Wednesday, January 26, 2011

Continuing Upwards Toward The Fire Tower

I'd taken my four youngest dogs hiking on a January Sunday to Beebe Hill State Forest in Columbia County, New York. I drove there hoping that the trail would be tamped down enough for me to walk over the snow. The trail was not, but snowmobiles had packed down the snow on the service road. So I found a place to park and began walking uphill toward the fire tower. Daphne and Clover, the two Papillon puppies, seemed to be having a wonderful time:

The trail up to the fire tower is only about 1.25 miles, but walking through the snow was quite difficult in spite of the packing down which had been done by the snowmobiles. A group of three snowmobiles passed us on the trail. They stopped and waited politely while I collected the dogs. Then, with smiles and waves, they were on their way again and the forest returned to being quiet and serene:

We passed signs pointing off in several directions pointing to trails and destinations I'd never noticed before. Maybe I'll try them in the summertime. But for a hiker without snow shoes or skis, they were pretty much impassable in the wintertime:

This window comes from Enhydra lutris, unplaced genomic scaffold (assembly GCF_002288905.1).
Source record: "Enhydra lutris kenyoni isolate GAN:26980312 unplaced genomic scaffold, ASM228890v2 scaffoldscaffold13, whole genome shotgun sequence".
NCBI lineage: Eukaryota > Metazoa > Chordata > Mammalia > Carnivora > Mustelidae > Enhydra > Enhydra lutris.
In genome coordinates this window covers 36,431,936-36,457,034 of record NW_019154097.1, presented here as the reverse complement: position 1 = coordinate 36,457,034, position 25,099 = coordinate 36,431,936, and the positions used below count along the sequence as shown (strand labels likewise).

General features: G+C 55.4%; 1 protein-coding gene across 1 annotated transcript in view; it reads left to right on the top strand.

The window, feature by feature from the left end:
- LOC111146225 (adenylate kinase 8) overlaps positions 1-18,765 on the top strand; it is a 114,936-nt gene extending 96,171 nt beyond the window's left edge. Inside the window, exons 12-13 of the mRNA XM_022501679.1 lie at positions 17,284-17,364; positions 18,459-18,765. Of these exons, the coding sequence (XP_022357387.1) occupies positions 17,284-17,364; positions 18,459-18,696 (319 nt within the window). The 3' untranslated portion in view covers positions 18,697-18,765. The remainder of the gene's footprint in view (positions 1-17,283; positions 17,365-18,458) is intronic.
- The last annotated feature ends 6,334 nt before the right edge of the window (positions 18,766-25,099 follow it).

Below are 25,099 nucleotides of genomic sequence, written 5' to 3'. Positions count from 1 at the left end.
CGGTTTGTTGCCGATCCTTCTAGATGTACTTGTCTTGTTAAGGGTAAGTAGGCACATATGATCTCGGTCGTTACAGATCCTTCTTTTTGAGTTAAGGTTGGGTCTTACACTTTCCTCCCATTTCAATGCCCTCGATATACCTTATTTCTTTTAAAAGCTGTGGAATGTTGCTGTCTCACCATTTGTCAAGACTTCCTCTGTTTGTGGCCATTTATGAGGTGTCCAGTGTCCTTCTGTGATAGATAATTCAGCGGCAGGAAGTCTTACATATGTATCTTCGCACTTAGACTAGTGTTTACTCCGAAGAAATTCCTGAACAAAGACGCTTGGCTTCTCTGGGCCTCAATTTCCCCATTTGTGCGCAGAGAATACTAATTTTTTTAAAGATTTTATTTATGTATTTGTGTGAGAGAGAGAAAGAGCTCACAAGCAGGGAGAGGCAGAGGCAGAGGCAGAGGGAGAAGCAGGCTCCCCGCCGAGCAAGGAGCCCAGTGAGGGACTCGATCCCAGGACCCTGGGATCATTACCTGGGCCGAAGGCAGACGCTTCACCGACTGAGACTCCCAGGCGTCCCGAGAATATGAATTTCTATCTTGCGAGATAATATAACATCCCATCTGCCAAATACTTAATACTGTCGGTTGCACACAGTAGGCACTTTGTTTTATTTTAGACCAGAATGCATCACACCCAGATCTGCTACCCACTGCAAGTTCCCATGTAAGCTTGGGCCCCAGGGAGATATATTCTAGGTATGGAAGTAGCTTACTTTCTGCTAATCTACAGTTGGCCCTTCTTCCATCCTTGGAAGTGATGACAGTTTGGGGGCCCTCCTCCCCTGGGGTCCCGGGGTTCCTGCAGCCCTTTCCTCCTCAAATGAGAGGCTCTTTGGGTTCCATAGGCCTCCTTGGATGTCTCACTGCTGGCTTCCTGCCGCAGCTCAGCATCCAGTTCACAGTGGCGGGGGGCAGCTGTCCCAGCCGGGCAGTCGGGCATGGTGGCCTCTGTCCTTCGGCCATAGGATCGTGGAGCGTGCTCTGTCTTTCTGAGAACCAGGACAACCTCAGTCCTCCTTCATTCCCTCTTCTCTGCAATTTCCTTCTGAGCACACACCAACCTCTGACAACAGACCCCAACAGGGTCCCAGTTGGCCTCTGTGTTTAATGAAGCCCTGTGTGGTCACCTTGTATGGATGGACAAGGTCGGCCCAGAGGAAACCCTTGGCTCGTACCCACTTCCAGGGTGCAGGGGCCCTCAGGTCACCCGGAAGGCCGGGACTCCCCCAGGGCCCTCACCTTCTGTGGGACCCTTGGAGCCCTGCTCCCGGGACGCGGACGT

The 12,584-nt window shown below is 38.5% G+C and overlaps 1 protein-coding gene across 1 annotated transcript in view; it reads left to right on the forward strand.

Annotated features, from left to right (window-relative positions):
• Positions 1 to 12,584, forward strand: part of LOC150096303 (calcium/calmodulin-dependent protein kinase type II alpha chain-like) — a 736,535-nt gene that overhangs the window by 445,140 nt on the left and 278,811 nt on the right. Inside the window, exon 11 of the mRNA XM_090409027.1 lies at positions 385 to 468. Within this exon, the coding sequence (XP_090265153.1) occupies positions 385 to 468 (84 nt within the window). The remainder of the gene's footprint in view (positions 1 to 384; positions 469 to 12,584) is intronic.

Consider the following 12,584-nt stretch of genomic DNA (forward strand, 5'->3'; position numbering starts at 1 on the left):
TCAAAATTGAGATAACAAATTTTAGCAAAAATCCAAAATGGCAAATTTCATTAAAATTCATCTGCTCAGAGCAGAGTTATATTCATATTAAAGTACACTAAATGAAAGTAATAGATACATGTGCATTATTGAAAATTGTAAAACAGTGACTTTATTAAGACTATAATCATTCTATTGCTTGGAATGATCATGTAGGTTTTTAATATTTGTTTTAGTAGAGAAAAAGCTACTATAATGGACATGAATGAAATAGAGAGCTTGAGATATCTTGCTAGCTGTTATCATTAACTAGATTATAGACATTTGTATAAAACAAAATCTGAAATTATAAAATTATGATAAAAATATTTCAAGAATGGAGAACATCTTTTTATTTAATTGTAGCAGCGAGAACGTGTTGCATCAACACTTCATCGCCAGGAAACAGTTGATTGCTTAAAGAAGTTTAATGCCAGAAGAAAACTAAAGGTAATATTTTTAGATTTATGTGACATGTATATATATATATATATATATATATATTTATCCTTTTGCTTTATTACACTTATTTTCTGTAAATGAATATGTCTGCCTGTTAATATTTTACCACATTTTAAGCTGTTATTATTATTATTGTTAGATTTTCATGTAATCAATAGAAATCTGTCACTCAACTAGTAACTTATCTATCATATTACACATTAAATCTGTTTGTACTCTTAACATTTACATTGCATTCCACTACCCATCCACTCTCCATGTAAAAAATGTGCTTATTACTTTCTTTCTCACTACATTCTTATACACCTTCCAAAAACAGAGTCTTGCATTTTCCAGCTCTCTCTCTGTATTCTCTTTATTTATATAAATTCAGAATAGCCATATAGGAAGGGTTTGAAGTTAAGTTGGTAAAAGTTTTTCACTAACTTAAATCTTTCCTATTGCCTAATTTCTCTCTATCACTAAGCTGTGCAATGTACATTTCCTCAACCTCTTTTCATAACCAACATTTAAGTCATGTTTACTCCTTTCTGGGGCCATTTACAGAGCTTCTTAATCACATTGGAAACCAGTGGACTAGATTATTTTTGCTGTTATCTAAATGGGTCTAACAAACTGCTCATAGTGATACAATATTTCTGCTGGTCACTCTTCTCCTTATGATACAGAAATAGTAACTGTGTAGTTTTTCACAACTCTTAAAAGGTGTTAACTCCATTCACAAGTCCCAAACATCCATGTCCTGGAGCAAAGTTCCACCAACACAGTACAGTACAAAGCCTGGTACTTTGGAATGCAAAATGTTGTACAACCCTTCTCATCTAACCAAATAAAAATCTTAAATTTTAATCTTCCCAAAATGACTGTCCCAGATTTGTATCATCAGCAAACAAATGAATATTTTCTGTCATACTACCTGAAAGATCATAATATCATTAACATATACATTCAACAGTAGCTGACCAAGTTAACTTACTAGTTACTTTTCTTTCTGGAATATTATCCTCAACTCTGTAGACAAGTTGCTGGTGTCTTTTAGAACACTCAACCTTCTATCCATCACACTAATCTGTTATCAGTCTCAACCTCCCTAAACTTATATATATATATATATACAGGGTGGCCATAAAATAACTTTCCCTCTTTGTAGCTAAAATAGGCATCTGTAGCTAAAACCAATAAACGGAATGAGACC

We continued uphill until we reached a junction with another service road. The dogs trotted back and forth, unsure which way we should go. They just had to wait for me to catch up:

But then we again proceeded with great joy and with flapping ears:

The forest was peaceful and silent:

I saw the tracks of snow shoes along the way:

We continued uphill until we crested a ridge:

And then down into a small, lovely valley:

We arrived at the site of a frog pond, a favorite place for the dogs to play in warmer weather. It's also filled with Wood Frogs in April. Wood frogs are amazing creatures, freezing solid in winter and thawing out in the spring. Seamus smelled something and plowed his way through the snow, sniffing all along the way. Clover followed him, but soon returned to join me. You can see Seamus' path through the snow in this video. At the end, I mention a "big hill" up ahead but it sure doesn't look like much of one in the video. I guess I was just tired and dreading any more uphill travel in the snow:

Though it had been packed down, both Seamus and I were heavy enough to break through the crusted surface and sink into the packed snow. We were definitely slowing down. I'll post more tomorrow:

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